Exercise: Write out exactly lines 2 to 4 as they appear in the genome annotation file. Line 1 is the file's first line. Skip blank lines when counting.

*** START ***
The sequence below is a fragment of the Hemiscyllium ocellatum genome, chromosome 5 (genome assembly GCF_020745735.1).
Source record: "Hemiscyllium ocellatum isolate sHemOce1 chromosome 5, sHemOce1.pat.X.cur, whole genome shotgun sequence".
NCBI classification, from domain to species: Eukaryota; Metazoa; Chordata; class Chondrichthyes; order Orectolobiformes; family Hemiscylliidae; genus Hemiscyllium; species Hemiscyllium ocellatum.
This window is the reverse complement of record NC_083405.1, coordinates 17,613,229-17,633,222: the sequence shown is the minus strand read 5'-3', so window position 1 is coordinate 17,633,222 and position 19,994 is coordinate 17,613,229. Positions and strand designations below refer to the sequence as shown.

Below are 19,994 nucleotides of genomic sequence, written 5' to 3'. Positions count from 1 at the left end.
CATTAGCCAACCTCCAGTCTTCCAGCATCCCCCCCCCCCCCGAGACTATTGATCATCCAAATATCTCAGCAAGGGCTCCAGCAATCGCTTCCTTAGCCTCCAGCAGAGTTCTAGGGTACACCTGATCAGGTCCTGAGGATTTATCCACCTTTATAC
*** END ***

Source record: "Hemiscyllium ocellatum isolate sHemOce1 chromosome 5, sHemOce1.pat.X.cur, whole genome shotgun sequence".
NCBI classification, from domain to species: Eukaryota; Metazoa; Chordata; class Chondrichthyes; order Orectolobiformes; family Hemiscylliidae; genus Hemiscyllium; species Hemiscyllium ocellatum.
This window is the reverse complement of record NC_083405.1, coordinates 17,613,229-17,633,222: the sequence shown is the minus strand read 5'-3', so window position 1 is coordinate 17,633,222 and position 19,994 is coordinate 17,613,229. Positions and strand designations below refer to the sequence as shown.